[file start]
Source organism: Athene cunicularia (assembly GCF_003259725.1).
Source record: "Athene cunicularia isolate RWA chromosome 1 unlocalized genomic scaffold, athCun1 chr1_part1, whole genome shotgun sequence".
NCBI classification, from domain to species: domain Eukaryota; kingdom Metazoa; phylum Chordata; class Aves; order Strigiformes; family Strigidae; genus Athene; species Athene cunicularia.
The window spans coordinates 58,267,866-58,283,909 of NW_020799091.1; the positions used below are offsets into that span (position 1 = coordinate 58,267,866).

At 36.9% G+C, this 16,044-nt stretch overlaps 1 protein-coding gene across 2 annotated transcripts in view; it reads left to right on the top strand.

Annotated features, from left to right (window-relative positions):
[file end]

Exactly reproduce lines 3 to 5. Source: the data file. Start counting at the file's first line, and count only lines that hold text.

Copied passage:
NCBI classification, from domain to species: domain Eukaryota; kingdom Metazoa; phylum Chordata; class Aves; order Strigiformes; family Strigidae; genus Athene; species Athene cunicularia.
The window spans coordinates 58,267,866-58,283,909 of NW_020799091.1; the positions used below are offsets into that span (position 1 = coordinate 58,267,866).

At 36.9% G+C, this 16,044-nt stretch overlaps 1 protein-coding gene across 2 annotated transcripts in view; it reads left to right on the top strand.